Their explanation is quite simple: One day after school, they got together to smoke bongs and record music, the time was exactly 4:20pm. During the session, Bann began to “channel his inner Abraham Lincoln” by singing “four score and twenty years ago”, referencing the time they had met to smoke and because he was known for his deep, booming, Lincoln-like voice. As per the Bebes, this occurred in 1970, which is before the Waldos’ story that took place in 1971.

Interestingly, the Bebes and Waldos knew each other rather well. Bebe Brad Bann and Waldo Steve Capper were friends for many years before drifting apart in their teens. Additionally, there were a handful of ‘neutral party’ floater friends who hung out with both groups, so terminology could have easily spread between cliques. “We had what we called charter Waldos — sort of alternate Waldos, so if one Waldo was gone they could fill in,” said Capper. “They had the same sense of humor; they knew all our gags, all our impersonations, all our little catchphrases.” 

Evidence to the contrary  

Over the last couple of decades there has been a long-term feud between these two groups going on in the press. Granted, it’s not something that’s grabbing headlines all year, but every 4/20, it comes up. In the early 2000s, the Bebes first came out with their counter to the Waldos’ story. But, anyone can say whatever they want about anything and that doesn’t necessarily make it true, so the fact that Bebes publicly disputed the Waldos’ story is not enough to confirm validity.  

However, Bebes members are adamant that they are the ones who devised ‘420’ as a catchphrase, and adding insult to injury, Brad Bann also claims to be the one who gave the Waldos their infamous nickname (ouch). Obviously, the Waldos have not been happy about this, and the debate rages on. Either way, the term continued gaining momentum throughout the 80s and 90s.  

Remember that High Times flyer from 1990 that I mentioned earlier? Well, the following year, High Times published a follow up article that included an image of that flyer and some information about how ‘420’ came to be… but they got the story wrong. The High Times story claims that the Waldos got it from a police code for smoking pot, but we know that nothing like that ever existed. 

This actually makes a point for the Bebes, assuming they truly did start it and the Waldos never knew the real story behind it, so they gave a fake story about the police code before realizing that could be fact-checked and changing their story to something more casual. Either that, or the High Times writer/editor who worked on the story at the time got their information mixed up.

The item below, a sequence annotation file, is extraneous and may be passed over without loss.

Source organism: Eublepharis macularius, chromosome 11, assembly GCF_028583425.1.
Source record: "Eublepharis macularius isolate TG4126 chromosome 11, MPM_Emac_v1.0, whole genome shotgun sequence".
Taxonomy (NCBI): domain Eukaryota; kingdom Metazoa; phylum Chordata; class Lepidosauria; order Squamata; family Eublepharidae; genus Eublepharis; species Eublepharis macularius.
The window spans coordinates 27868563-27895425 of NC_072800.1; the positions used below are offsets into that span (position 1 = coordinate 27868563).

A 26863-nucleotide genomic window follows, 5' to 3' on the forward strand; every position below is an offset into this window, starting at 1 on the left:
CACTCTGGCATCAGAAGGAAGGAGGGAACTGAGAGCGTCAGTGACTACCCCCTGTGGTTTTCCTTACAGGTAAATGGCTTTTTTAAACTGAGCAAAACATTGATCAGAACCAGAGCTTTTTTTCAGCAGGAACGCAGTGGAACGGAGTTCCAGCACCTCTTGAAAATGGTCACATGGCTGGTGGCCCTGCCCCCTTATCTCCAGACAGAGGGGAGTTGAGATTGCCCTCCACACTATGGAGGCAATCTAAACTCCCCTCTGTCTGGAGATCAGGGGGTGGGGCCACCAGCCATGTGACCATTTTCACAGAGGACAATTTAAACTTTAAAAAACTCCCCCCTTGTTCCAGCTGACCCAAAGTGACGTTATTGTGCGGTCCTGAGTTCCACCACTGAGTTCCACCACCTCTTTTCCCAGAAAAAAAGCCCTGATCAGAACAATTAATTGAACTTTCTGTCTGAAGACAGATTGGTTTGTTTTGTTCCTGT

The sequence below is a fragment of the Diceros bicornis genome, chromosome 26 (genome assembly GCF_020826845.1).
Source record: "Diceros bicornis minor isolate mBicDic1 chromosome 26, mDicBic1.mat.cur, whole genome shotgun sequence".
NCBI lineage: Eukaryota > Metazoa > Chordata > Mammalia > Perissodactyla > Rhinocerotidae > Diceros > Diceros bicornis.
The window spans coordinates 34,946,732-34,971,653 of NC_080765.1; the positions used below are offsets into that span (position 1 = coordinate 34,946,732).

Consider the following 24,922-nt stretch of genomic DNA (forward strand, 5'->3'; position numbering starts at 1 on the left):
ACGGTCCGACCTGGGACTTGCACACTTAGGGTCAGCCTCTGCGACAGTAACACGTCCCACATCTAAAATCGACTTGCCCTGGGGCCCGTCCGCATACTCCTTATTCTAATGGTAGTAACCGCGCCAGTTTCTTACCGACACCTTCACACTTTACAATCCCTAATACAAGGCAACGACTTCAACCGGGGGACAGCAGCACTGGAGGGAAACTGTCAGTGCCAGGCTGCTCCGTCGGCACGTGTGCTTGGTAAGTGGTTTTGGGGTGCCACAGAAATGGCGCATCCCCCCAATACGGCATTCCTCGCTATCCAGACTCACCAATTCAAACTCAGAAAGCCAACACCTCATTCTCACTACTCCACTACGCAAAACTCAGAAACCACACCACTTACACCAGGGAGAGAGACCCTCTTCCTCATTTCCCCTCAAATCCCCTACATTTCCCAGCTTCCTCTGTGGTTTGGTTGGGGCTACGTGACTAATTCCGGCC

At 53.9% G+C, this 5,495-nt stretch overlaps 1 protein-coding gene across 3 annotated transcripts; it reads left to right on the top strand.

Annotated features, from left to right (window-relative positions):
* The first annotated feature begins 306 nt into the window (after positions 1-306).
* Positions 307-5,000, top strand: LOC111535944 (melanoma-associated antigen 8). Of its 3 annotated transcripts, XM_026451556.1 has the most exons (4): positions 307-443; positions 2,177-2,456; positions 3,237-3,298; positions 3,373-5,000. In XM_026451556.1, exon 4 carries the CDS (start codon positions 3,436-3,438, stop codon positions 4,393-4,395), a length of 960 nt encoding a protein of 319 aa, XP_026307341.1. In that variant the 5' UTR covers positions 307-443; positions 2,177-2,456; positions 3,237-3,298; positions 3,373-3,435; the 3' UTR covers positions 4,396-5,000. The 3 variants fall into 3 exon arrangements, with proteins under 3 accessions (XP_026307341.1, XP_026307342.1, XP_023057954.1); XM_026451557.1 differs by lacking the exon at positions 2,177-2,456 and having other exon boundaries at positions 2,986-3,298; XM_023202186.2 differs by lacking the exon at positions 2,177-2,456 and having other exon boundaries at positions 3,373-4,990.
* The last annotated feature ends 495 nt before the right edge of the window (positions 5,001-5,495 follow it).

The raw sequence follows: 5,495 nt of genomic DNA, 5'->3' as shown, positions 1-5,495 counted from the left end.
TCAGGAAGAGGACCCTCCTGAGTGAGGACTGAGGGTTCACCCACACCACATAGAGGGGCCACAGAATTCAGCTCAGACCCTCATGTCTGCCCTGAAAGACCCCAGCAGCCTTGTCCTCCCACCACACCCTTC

Conversely, the Waldos claim to have “multiple pieces of physical evidence/proof” that they were the first to use the term ‘420’ in relation to cannabis. On their website, they report having documents and 420-embellished items that are “preserved in a high-security bank safety deposit vault, they have been and will continue to be available for inspection/documentation by Official Press.” 

Final thoughts  

While everyone agrees it was the Waldos’ connections with the Grateful Dead that popularized 420, the stories diverge from there. The Waldos did come out with a story first, and they also have more physical, documented evidence of their use of the word dating back to the early 1970s, but again, none of that is concrete evidence that they invented the phrase, only that they were quick to utilize it conversationally and adorn all their gear with the term. But, there are some solid considerations that make the Bebes’ story plausible as well.  

If you’re dying to learn more about this topic, each group has a documentary in the works. Release dates TBA, but it will be interesting to see if the full truth behind the origins of 420 ever comes to light. In the meantime, click here to learn more about 4/20 celebrations and check out some great product deals! 

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About the author

Alexandra Hicks

Alexandra is the managing editor at Cannadelics. She has always been interested in natural and unconventional remedies, and the versatility of both cannabis and psychedelics for use in therapeutic and recreational settings, greatly appeals to her. It's for this reason that she decided to work as an alternative culture journalist, to help spread accurate information about the benefits of these substances.